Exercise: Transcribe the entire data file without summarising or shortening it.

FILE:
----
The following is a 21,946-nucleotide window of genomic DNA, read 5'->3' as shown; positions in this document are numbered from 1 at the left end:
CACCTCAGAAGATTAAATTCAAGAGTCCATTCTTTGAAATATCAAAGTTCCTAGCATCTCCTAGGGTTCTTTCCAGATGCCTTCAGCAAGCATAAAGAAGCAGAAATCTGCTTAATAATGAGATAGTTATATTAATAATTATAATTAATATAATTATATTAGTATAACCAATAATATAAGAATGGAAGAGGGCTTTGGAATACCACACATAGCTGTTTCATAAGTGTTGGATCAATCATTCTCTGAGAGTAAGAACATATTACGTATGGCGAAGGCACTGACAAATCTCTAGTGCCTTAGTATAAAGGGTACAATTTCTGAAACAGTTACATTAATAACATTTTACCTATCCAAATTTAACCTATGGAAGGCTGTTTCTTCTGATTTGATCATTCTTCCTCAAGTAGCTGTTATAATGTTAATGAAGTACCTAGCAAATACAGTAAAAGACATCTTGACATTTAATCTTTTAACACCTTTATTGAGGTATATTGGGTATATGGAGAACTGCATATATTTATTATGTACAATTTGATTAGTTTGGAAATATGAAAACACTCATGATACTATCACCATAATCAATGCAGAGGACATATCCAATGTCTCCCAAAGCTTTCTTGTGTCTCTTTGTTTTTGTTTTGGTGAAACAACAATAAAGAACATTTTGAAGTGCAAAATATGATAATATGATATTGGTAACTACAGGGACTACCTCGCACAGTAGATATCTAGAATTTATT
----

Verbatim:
The following is a 21,946-nucleotide window of genomic DNA, read 5'->3' as shown; positions in this document are numbered from 1 at the left end:
CACCTCAGAAGATTAAATTCAAGAGTCCATTCTTTGAAATATCAAAGTTCCTAGCATCTCCTAGGGTTCTTTCCAGATGCCTTCAGCAAGCATAAAGAAGCAGAAATCTGCTTAATAATGAGATAGTTATATTAATAATTATAATTAATATAATTATATTAGTATAACCAATAATATAAGAATGGAAGAGGGCTTTGGAATACCACACATAGCTGTTTCATAAGTGTTGGATCAATCATTCTCTGAGAGTAAGAACATATTACGTATGGCGAAGGCACTGACAAATCTCTAGTGCCTTAGTATAAAGGGTACAATTTCTGAAACAGTTACATTAATAACATTTTACCTATCCAAATTTAACCTATGGAAGGCTGTTTCTTCTGATTTGATCATTCTTCCTCAAGTAGCTGTTATAATGTTAATGAAGTACCTAGCAAATACAGTAAAAGACATCTTGACATTTAATCTTTTAACACCTTTATTGAGGTATATTGGGTATATGGAGAACTGCATATATTTATTATGTACAATTTGATTAGTTTGGAAATATGAAAACACTCATGATACTATCACCATAATCAATGCAGAGGACATATCCAATGTCTCCCAAAGCTTTCTTGTGTCTCTTTGTTTTTGTTTTGGTGAAACAACAATAAAGAACATTTTGAAGTGCAAAATATGATAATATGATATTGGTAACTACAGGGACTACCTCGCACAGTAGATATCTAGAATTTATT